Why You Should Rethink the LLC

Man in Suit Holding PenWhile the first business structure many sole proprietors think of is the corporation, many simply aren’t aware of the benefits that the Limited Liability Company provides.

While both the LLC and the S Corp (the most common corporation structure for small businesses) protect your personal assets, offer tax flexibility, and make it easier to raise capital, there are a few ways LLCs differ.

Number and Type of Owners

While S corps must be owned by individuals (or trusts) that are U.S. citizens or residents, and there must not be more than 100 shareholders, LLCs have fewer restrictions on ownership. LLCs may be owned by other LLCs or corporations and the owners don’t need to be U.S. citizens or residents. There may be an unlimited number of owners in an LLC.

If you plan on having many shareholders or owners, the LLC wins out as the best business structure for you.

Tax Treatment and Profit Distribution

One of the disadvantages of the  S corporation is that it doesn’t allow for flexible distribution of profits and losses like an LLC does. Instead, dividends are paid to S corp shareholders in proportion to their ownership. LLCs, on the other hand, may follow the IRS’s special allocation rules to agree to allocations of profits and losses that vary from ownership interests.

So if you want to allow dividends to some owners or shareholders that doesn’t match up with the percent of the company they own, you can do that with an LLC.

Fewer Formalities

S corps require hoops to jump through, such as setting up a Board of Directors and holding Board meetings. LLCs don’t. However, note that you’ll be responsible for creating and filing an Operating Agreement that governs how the LLC will be operated.

If you’re looking for simplicity and minimum paperwork, LLCs fit the bill.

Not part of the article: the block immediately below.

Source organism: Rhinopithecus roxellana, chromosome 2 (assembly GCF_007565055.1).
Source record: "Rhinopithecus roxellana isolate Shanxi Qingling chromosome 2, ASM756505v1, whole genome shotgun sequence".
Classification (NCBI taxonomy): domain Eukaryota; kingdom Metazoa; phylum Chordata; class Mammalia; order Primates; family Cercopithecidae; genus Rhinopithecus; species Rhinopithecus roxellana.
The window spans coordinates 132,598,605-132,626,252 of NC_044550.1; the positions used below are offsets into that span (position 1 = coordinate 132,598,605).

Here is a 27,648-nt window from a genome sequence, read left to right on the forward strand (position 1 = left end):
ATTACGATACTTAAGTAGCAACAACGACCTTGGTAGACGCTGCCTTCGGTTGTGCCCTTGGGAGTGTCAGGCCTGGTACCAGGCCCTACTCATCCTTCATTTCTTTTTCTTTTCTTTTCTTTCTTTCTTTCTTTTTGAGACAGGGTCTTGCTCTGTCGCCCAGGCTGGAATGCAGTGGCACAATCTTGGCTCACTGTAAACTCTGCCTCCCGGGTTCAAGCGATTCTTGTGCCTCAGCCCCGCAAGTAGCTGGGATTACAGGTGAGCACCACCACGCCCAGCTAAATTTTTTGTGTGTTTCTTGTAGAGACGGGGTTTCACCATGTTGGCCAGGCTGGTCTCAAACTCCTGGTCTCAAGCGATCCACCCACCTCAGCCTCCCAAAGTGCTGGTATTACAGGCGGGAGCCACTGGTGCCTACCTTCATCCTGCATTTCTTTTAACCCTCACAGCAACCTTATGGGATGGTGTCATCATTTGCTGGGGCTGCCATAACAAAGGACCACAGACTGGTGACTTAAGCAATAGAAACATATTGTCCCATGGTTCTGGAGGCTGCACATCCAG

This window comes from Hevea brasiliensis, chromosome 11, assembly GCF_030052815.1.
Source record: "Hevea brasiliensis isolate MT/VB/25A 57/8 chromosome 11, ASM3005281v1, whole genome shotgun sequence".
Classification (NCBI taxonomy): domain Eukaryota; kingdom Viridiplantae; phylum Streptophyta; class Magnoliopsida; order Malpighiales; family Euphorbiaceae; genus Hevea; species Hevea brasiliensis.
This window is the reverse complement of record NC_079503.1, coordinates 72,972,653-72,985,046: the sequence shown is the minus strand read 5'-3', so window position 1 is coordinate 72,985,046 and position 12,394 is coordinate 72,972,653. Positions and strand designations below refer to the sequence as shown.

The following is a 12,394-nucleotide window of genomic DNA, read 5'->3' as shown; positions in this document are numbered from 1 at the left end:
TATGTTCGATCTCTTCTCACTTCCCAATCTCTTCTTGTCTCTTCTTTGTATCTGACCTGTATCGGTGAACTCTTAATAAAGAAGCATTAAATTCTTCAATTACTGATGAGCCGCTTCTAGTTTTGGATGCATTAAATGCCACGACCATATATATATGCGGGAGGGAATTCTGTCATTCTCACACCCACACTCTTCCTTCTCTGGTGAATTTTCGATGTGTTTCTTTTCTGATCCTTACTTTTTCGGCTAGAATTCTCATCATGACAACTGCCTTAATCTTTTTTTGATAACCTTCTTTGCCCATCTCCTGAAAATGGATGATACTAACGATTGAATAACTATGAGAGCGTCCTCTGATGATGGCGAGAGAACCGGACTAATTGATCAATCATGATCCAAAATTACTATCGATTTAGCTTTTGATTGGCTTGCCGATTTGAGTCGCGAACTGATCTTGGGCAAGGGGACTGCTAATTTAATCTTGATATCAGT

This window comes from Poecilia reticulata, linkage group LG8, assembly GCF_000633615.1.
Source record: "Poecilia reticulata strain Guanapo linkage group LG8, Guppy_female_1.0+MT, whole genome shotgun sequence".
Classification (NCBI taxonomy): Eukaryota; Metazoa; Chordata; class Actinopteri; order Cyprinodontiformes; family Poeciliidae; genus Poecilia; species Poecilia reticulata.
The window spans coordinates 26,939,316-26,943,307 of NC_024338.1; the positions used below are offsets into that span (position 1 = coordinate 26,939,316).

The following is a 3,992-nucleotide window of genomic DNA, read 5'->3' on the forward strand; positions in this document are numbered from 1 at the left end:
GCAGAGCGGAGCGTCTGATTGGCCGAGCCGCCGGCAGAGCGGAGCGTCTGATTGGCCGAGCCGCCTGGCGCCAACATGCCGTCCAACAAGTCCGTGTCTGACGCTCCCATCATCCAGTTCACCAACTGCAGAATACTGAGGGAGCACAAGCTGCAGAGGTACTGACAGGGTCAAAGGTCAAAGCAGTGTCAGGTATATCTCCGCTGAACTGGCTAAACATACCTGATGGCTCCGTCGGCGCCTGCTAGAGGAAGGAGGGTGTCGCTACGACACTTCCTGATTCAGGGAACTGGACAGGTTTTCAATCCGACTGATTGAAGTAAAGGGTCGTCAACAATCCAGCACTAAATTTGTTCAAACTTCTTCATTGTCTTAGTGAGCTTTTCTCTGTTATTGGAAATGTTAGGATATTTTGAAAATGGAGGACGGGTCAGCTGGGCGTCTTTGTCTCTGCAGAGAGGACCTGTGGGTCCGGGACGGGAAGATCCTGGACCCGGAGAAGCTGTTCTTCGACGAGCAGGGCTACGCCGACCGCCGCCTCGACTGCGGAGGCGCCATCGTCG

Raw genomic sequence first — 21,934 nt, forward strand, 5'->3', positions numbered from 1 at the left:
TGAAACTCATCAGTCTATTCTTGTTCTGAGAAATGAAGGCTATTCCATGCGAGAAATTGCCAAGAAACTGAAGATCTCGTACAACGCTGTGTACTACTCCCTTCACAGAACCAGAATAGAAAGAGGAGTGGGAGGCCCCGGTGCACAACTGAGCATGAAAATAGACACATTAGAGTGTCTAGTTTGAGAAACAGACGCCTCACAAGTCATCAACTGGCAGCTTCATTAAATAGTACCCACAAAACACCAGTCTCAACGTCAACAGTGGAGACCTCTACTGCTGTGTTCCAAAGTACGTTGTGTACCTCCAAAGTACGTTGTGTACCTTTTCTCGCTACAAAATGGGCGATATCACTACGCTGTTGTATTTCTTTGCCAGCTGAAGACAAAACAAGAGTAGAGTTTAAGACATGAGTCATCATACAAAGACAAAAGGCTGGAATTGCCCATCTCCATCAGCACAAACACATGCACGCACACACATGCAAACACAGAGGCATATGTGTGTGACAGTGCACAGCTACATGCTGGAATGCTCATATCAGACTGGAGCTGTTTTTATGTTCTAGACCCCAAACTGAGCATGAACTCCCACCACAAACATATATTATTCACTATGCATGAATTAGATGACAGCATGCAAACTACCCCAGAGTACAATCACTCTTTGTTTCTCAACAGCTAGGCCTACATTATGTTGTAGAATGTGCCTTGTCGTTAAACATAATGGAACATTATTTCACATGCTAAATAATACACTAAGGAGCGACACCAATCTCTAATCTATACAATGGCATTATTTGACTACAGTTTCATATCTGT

After Filing Your LLC

If you’re just starting a business, you’ll need to take care of other important paperwork, permits, and tasks. If you’ve been operating as a sole proprietor, not a lot changes, but you’ll need to stay on top of form deadlines to remain compliant.

You can even go one step further and then incorporate as an S corp on top of your LLC. If your payroll taxes are high, this is a strategy worth considering.

Whether you choose the LLC or corporation for your business structure, it’s simply important that you choose one. After all, your personal assets and peace of mind are important, and choosing the right business structure can help.

2018-02-23T10:04:29-07:00 September 19th, 2014|Categories: Startup and Launch|Tags: , |

About the Author:

Nellie Akalp
Nellie Akalp is an entrepreneur, small business expert, speaker, and mother of four amazing kids. As CEO of CorpNet.com, she has helped more than half a million entrepreneurs launch their businesses. Akalp is nationally recognized as one of the most prominent experts on small business legal matters, contributing frequently to outlets like Entrepreneur, Forbes, Huffington Post, Mashable, and Fox Small Business. A passionate entrepreneur herself, Akalp is committed to helping others take the reigns and dive into small business ownership. Through her public speaking, media appearances, and frequent blogging, she has developed a strong following within the small business community and has been honored as a Small Business Influencer Champion three years in a row.